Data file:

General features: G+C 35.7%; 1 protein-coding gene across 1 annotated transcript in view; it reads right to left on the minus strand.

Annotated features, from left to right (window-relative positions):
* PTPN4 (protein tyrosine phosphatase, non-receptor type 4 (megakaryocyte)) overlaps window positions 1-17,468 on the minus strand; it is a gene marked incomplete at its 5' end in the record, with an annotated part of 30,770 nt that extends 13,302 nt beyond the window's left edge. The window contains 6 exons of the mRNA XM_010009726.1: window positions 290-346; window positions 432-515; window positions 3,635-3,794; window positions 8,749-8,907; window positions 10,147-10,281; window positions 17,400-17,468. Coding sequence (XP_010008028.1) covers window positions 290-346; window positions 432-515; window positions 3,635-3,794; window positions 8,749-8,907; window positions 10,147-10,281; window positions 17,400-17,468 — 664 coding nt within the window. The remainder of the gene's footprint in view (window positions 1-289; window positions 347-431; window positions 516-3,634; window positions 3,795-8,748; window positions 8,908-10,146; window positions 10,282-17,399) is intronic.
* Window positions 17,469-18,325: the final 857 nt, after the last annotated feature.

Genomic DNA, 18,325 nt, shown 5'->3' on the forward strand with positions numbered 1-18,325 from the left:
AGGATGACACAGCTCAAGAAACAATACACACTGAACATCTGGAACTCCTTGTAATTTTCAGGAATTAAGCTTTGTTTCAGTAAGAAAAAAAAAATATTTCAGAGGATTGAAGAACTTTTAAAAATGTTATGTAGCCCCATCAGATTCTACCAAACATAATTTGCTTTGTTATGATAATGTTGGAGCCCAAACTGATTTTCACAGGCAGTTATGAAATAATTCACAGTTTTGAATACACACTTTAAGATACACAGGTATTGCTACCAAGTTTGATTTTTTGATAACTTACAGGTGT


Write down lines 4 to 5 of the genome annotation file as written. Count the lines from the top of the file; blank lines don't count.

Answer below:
* Window positions 17,469-18,325: the final 857 nt, after the last annotated feature.

Genomic DNA, 18,325 nt, shown 5'->3' on the forward strand with positions numbered 1-18,325 from the left: